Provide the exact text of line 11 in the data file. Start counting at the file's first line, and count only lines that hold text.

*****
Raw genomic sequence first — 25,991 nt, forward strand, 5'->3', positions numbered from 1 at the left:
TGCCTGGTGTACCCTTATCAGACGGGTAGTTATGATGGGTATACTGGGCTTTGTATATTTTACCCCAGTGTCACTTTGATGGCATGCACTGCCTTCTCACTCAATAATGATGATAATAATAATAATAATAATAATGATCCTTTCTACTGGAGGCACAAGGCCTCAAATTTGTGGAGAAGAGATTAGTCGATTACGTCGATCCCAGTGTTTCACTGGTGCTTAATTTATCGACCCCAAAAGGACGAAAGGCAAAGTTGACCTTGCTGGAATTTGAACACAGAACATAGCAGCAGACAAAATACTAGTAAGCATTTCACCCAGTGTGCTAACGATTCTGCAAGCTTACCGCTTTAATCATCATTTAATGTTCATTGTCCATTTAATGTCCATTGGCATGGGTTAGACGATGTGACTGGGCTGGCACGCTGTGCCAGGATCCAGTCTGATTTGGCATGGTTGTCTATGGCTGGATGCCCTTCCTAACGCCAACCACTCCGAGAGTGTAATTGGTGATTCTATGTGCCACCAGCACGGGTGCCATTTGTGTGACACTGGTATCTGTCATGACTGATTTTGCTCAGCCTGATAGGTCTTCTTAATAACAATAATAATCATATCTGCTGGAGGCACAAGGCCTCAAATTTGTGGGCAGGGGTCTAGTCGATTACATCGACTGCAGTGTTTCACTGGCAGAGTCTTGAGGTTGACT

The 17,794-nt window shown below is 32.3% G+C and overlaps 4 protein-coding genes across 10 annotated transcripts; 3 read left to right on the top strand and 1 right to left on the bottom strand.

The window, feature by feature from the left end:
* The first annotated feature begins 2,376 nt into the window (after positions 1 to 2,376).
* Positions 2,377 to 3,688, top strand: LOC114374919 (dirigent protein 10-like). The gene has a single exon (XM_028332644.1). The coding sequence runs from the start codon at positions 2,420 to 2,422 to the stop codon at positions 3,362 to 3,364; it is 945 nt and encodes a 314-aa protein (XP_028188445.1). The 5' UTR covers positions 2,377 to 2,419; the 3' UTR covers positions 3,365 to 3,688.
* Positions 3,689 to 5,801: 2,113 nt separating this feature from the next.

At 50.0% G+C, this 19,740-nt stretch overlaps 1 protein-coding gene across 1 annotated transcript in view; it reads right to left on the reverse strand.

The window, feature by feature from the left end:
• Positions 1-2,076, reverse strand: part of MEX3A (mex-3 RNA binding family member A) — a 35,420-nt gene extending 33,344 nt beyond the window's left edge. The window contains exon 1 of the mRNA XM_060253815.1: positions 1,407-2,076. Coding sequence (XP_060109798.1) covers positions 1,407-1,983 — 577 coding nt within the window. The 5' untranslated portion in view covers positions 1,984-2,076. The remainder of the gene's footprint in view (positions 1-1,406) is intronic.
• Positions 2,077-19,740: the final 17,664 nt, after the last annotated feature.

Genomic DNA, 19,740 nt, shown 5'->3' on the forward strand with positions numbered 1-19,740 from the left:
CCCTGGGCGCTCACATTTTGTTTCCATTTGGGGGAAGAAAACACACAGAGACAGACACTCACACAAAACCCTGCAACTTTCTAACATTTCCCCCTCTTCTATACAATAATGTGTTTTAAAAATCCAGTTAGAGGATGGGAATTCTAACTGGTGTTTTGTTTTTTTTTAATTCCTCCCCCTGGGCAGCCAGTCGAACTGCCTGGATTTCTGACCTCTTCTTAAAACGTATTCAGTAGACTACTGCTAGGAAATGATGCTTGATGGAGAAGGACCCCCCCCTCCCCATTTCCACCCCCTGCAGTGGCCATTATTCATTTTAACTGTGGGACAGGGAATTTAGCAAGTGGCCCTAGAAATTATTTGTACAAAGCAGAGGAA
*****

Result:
• Positions 2,077-19,740: the final 17,664 nt, after the last annotated feature.